Annotated list of large birds extirpated from Laikipia County, Kenya, and some of conservation concern

Thomas M. Butynski & Yvonne A. de Jong, Lolldaiga Hills Research Programme

Laikipia County (ca. 9,700 km²), central Kenya, comprises a highly diverse landscape of grassland, bushland, woodland, dry forest, moist forest, riverine forest, wetland, and farmland. Mean annual rainfall ranges from 40 cm in the north to 120 cm in the southeast and southwest. Although mean annual rainfall is >80 cm in the southeast and southwest, about 75% of Laikipia County (hereafter, ‘Laikipia’) is semi-arid. The altitudinal range is 1,260–2,400 m above sea level. In 2013, there were about 43 people/km² and the total population was about 400,000 people. Much of Laikipia’s natural habitat has been degraded, fragmented, or lost as a result of over-grazing and over-browsing by livestock, cutting of trees, conversion to farmland, and over-harvesting of water. Detailed descriptions of the environments of Laikipia, and the threats to these environments, ...más ↓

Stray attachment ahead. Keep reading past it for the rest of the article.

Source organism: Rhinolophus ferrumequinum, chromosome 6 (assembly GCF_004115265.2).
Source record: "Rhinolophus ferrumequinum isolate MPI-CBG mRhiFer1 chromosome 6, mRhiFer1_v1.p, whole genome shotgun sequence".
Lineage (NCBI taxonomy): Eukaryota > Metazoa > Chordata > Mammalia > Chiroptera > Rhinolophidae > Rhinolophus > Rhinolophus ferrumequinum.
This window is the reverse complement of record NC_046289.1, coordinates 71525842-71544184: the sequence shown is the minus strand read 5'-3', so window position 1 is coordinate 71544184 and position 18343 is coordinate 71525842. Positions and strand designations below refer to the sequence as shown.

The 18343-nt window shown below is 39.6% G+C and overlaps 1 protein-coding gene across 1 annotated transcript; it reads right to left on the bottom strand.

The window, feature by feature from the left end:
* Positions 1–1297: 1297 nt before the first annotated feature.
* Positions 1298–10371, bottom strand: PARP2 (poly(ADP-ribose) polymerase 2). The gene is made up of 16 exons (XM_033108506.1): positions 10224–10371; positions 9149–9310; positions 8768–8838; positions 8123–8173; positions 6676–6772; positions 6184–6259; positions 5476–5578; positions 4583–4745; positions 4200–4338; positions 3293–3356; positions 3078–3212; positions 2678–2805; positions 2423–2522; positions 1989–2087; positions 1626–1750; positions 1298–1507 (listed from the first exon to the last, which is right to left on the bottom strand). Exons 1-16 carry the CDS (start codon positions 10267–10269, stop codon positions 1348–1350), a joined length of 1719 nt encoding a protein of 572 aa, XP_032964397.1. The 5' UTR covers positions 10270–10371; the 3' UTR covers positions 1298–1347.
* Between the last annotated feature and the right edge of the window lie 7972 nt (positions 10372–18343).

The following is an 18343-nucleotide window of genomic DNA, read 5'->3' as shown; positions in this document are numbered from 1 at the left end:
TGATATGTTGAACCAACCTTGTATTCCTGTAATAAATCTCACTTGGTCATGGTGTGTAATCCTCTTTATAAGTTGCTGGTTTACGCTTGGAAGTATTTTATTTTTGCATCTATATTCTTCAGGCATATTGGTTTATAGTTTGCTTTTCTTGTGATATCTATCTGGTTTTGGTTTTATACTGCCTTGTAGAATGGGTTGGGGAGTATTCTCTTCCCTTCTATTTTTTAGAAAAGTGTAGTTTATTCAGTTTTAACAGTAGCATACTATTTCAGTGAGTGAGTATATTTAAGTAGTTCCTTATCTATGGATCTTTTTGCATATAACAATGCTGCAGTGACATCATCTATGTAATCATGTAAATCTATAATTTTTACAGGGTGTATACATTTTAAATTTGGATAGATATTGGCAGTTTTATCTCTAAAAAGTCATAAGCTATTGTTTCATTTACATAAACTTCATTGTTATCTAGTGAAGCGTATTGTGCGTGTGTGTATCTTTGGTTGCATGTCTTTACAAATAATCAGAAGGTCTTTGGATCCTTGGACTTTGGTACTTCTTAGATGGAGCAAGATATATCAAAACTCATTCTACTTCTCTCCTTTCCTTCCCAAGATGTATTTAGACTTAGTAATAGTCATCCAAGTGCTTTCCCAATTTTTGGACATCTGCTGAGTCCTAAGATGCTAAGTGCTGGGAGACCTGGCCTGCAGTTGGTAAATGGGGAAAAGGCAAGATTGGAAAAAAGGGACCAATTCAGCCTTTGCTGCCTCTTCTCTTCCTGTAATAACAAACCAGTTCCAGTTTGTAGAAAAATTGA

Ingresado el 01 de diciembre de 2018 por dejong dejong | 0 comentarios | Deja un comentario
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Laikipia County (c. 9,700 km²) is demarcated by Mount Kenya (5,200 m asl) to the east and southeast, Aberdares Range (4,000 m asl) to the south and southwest, Eastern (Gregory) Rift Valley (c. 970 m asl) to the west, Karisia Hills (2,580 m asl) to the north-west, Mathews Range (2,688 m asl) to the north, and Samburu National Reserve (c. 900 m asl) to the north-east.

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Mini dejong creó este proyecto el 22 de enero de 2014
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